How Australian creatives compare globally.
We’re regularly asked for global stats about the creative industry. Most often it’s business owners seeking assurance by comparing their business to another. Or employees wanting to compare their salary to peers. Regardless of reason, it’s human nature to benchmark ourselves against others.
Recently the annual WOW Benchpress UK survey was published. It’s based on 2000+ respondents across 44 countries and interestingly, the findings closely align with our knowledge of the Australian creative industry.
Here’s just a few of our takeaways:
The global creative industry is a plethora of micro businesses.
46% of respondents are from businesses with less than 4 employees.
Another 31% have 5-9 employees.
That makes 77% of creative businesses employing less than 9 employees.
When the Australian Government talks SMEs, they’re talking about medium businesses with less than 250 employees and small businesses with 10-49 employees.
That’s a reminder how different the creative industry is to other industry sectors.
It’s also a reminder to creative business owners to banish words like small, boutique and exclusive – they’re not differentiators and won’t help clients choose between you and another design supplier (who also runs a small, boutique and exclusive agency).
Pricing – hourly rates
Our mantra is cost by the hour, bill by value.
We all need to understand our hourly cost rate to calculate the cost of a project. The cost rate of each team members will depend on their salary package.
This survey cites an average hourly rate charged of £86 per hour*.
I would much prefer they speak median. Median ranks the data from largest to smallest to identify the middle so that there are an equal number of data values larger and smaller. A true middle figure.
Average totals the data then divides by the number of rankings – averaging out the data. The problem being one errant really low hourly rate (say $25 per hour) will totally skew the figures. As will one very high rate.
That said, the average tiered hourly charge out rates quoted are:
*Because of the cost of living in the UK, we’re comfortable quoting these figures pound for dollar. They align closely with our knowledge of Australian creatives charge out rates
Where does the day go?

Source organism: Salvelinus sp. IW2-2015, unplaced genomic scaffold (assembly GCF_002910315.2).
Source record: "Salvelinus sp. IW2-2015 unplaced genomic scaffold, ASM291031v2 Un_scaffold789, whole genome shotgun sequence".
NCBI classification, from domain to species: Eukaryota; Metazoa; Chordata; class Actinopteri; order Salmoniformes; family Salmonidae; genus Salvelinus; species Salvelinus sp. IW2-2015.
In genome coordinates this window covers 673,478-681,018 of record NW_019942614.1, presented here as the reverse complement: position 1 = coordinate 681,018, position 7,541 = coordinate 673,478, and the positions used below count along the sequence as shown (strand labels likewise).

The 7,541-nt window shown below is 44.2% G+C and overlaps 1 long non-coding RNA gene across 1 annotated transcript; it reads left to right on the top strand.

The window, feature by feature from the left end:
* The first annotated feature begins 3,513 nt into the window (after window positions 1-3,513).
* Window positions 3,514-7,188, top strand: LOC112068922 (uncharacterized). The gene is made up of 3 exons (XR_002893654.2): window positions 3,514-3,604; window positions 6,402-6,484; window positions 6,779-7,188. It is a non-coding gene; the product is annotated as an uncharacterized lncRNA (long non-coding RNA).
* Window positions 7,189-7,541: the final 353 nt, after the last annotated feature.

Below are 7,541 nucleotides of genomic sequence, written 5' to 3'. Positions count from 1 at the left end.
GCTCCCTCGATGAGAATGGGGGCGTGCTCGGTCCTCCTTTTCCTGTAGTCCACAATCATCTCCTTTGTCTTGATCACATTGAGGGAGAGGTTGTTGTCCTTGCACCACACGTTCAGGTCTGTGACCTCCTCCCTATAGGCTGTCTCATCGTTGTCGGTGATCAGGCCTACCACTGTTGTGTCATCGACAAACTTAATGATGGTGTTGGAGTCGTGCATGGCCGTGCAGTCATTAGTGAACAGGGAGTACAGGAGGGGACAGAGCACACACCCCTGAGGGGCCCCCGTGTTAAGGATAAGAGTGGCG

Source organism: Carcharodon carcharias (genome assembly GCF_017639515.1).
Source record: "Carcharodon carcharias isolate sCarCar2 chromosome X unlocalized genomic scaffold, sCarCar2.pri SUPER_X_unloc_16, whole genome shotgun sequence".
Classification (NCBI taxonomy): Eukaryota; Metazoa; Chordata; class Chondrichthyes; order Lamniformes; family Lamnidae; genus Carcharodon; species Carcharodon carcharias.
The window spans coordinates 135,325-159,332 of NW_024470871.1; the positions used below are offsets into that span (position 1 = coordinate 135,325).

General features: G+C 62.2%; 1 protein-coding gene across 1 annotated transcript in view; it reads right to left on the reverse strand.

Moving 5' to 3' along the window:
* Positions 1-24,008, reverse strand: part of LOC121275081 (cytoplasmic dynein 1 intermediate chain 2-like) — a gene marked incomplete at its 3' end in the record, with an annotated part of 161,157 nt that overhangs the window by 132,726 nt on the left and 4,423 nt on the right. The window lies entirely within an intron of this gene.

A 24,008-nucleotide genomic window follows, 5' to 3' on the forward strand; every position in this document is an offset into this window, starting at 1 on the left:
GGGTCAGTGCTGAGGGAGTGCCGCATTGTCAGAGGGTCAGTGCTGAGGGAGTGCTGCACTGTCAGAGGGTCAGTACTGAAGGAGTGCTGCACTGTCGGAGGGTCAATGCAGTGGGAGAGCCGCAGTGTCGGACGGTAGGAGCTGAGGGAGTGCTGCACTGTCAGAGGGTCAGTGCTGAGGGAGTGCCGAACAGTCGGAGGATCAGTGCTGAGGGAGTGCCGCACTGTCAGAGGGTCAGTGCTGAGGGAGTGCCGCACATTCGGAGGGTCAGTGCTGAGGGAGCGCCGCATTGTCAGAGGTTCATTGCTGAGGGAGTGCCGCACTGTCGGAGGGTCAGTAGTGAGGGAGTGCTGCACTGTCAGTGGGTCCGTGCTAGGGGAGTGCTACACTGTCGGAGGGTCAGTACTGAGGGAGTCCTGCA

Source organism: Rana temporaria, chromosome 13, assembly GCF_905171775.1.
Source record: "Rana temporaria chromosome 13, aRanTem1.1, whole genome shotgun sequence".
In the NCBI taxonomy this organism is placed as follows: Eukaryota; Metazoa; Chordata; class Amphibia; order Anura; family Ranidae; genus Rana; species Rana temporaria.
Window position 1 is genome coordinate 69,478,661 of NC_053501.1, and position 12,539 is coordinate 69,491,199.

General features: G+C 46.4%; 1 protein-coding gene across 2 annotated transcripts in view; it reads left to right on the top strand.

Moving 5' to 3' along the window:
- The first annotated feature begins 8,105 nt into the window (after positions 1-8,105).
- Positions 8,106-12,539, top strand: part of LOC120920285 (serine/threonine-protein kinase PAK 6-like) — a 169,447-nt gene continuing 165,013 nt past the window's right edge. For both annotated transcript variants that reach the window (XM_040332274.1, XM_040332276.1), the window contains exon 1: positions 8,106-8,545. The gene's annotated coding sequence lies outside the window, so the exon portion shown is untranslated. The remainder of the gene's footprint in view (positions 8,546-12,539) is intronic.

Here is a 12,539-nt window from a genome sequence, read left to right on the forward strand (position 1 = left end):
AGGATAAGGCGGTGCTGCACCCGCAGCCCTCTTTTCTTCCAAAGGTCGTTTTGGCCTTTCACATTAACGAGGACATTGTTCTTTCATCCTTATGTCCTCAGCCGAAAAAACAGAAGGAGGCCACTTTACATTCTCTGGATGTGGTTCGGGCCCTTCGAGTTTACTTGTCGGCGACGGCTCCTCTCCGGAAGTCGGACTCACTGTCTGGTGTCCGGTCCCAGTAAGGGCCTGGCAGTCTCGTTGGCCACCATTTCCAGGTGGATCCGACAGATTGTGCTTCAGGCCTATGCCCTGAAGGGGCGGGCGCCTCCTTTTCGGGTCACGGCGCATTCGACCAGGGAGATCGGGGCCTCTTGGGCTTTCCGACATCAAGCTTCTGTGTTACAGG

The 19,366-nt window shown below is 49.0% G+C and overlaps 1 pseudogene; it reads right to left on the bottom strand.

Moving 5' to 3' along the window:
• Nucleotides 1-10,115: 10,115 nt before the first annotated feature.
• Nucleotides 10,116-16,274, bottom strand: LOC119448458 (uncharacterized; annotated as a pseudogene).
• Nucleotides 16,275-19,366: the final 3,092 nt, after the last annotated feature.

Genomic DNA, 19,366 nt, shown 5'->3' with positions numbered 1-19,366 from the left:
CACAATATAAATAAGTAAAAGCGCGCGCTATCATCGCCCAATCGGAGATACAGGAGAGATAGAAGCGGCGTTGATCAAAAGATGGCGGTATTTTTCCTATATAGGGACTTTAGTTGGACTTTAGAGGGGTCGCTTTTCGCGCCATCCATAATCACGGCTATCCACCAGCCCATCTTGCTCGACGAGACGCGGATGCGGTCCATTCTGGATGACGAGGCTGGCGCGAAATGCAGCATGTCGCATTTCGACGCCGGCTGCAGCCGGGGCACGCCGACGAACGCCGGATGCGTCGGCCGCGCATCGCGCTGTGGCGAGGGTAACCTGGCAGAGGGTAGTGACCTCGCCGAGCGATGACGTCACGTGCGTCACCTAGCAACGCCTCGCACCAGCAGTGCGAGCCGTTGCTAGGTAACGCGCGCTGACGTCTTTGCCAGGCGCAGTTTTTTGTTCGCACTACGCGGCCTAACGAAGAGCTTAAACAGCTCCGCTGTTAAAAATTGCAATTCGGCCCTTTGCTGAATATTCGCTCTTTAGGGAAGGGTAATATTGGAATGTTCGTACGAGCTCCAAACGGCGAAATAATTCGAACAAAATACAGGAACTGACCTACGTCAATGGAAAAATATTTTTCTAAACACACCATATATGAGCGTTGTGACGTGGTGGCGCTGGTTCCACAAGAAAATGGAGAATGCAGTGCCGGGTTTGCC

The final takeaway is about productivity (or as they like to call it utilisation). The average director bills just 40% of their time. The rest of the time they wear many hats: from account service to sales and marketing; from administration duties to team management. Owning a creative business is about managing others, it’s not about the doing.
In our experience, successful creative businesses have founders who either suck up the management tasks and embrace the next stage of their career or they recognise leadership is not for them and hire others who do enjoy those tasks. It’s about understanding your strengths and weaknesses.
The less successful creative businesses are those run by designers who resent the business and long to return to the tools. That’s not good for the owner because they’re unhappy. It’s not good for the studio because vibes are contagious and it’s probably not that enjoyable for the client either.
These benchmarks are valuable for comparison. They are in UK pounds, but we think, given the higher cost of living in the UK, the pound can be confidently equated to the AUD dollar. The figures quoted align with our experience and knowledge of the Australian design industry.
You can download the complete report here.
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These articles also talk about the Australian design industry:
- Research into what clients want from designers
- Can creatives specialise in Australia?
- A different way to new business
- Results from a client survey
About Carol Mackay
After 30+ years running a graphic design firm, I pivoted from client-focused projects to consult to the design industry. Now with the Design Business Council I use my experience, and research, as a design mentor and coach. I help designers build robust, sustainable businesses, and help businesses integrate, and profit from, design.
The core of the DBC is the building a design community – over 85% of designers work in businesses with less than 5 employees, many less than 3. That means designers don’t have the same support network of other professionals. The DBC’s solution is supplement paid gigs with research, mentoring breakfast meet-ups, informative UNseminars and practical workshops in Melbourne, Perth and Sydney.